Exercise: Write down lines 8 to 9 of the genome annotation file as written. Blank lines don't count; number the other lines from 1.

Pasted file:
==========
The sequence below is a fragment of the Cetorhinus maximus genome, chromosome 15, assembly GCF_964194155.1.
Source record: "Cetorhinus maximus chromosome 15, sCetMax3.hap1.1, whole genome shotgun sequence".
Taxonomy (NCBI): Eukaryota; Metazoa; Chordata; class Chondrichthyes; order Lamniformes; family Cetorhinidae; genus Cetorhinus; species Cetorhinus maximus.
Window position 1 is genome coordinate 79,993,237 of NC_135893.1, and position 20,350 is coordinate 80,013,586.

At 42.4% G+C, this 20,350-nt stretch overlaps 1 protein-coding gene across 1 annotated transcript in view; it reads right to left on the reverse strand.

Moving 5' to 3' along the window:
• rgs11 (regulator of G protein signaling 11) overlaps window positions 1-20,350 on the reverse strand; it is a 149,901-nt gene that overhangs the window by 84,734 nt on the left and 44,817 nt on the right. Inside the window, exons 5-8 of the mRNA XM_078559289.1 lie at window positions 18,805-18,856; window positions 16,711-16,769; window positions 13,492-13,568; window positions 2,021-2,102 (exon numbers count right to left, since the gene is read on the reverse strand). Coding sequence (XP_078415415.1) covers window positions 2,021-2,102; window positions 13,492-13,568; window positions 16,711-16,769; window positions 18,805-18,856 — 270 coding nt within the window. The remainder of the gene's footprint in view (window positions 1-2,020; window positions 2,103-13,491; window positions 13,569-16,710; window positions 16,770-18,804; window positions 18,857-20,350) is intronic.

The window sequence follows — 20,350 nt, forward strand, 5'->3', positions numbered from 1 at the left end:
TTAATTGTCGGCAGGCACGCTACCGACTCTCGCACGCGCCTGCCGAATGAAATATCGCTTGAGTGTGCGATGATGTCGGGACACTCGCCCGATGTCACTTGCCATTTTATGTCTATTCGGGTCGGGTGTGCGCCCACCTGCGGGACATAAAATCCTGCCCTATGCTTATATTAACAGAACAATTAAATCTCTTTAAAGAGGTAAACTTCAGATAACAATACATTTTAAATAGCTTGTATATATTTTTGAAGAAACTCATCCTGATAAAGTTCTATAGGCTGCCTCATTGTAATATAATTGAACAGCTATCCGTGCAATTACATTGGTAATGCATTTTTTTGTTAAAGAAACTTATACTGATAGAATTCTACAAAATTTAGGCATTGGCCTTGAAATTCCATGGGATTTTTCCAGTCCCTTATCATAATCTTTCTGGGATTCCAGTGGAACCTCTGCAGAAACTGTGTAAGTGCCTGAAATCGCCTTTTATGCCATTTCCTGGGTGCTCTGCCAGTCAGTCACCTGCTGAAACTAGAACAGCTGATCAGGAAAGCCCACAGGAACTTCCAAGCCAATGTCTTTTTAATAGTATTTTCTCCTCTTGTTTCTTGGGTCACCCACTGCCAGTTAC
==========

The window sequence follows — 20,350 nt, forward strand, 5'->3', positions numbered from 1 at the left end:
TTAATTGTCGGCAGGCACGCTACCGACTCTCGCACGCGCCTGCCGAATGAAATATCGCTTGAGTGTGCGATGATGTCGGGACACTCGCCCGATGTCACTTGCCATTTTATGTCTATTCGGGTCGGGTGTGCGCCCACCTGCGGGACATAAAATCCTGCCCTATGCTTATATTAACAGAACAATTAAATCTCTTTAAAGAGGTAAACTTCAGATAACAATACATTTTAAATAGCTTGTATATATTTTTGAAGAAACTCATCCTGATAAAGTTCTATAGGCTGCCTCATTGTAATATAATTGAACAGCTATCCGTGCAATTACATTGGTAATGCATTTTTTTGTTAAAGAAACTTATACTGATAGAATTCTACAAAATTTAGGCATTGGCCTTGAAATTCCATGGGATTTTTCCAGTCCCTTATCATAATCTTTCTGGGATTCCAGTGGAACCTCTGCAGAAACTGTGTAAGTGCCTGAAATCGCCTTTTATGCCATTTCCTGGGTGCTCTGCCAGTCAGTCACCTGCTGAAACTAGAACAGCTGATCAGGAAAGCCCACAGGAACTTCCAAGCCAATGTCTTTTTAATAGTATTTTCTCCTCTTGTTTCTTGGGTCACCCACTGCCAGTTAC